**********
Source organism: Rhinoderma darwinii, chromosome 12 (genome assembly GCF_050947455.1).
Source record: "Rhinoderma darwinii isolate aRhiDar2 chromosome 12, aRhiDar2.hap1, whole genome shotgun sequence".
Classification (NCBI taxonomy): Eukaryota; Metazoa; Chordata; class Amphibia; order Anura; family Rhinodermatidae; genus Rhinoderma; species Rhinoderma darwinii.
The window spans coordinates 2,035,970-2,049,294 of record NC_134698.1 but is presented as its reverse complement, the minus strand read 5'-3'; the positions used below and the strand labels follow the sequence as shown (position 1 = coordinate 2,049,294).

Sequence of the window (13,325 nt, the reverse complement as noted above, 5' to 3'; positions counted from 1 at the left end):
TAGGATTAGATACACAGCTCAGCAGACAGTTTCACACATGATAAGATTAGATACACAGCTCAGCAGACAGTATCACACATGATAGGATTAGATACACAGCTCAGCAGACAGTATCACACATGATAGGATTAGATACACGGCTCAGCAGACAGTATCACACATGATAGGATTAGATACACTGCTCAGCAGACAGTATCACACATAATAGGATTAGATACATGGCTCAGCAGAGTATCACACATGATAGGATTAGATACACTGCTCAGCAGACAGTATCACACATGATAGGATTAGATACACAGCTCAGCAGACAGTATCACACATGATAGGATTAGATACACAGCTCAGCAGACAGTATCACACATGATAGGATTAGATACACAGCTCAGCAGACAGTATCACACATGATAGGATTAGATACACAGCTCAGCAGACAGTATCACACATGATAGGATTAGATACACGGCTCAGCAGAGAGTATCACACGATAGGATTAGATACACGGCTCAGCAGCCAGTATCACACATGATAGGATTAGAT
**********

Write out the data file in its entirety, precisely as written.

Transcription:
Source organism: Rhinoderma darwinii, chromosome 12 (genome assembly GCF_050947455.1).
Source record: "Rhinoderma darwinii isolate aRhiDar2 chromosome 12, aRhiDar2.hap1, whole genome shotgun sequence".
Classification (NCBI taxonomy): Eukaryota; Metazoa; Chordata; class Amphibia; order Anura; family Rhinodermatidae; genus Rhinoderma; species Rhinoderma darwinii.
The window spans coordinates 2,035,970-2,049,294 of record NC_134698.1 but is presented as its reverse complement, the minus strand read 5'-3'; the positions used below and the strand labels follow the sequence as shown (position 1 = coordinate 2,049,294).

Sequence of the window (13,325 nt, the reverse complement as noted above, 5' to 3'; positions counted from 1 at the left end):
TAGGATTAGATACACAGCTCAGCAGACAGTTTCACACATGATAAGATTAGATACACAGCTCAGCAGACAGTATCACACATGATAGGATTAGATACACAGCTCAGCAGACAGTATCACACATGATAGGATTAGATACACGGCTCAGCAGACAGTATCACACATGATAGGATTAGATACACTGCTCAGCAGACAGTATCACACATAATAGGATTAGATACATGGCTCAGCAGAGTATCACACATGATAGGATTAGATACACTGCTCAGCAGACAGTATCACACATGATAGGATTAGATACACAGCTCAGCAGACAGTATCACACATGATAGGATTAGATACACAGCTCAGCAGACAGTATCACACATGATAGGATTAGATACACAGCTCAGCAGACAGTATCACACATGATAGGATTAGATACACAGCTCAGCAGACAGTATCACACATGATAGGATTAGATACACGGCTCAGCAGAGAGTATCACACGATAGGATTAGATACACGGCTCAGCAGCCAGTATCACACATGATAGGATTAGAT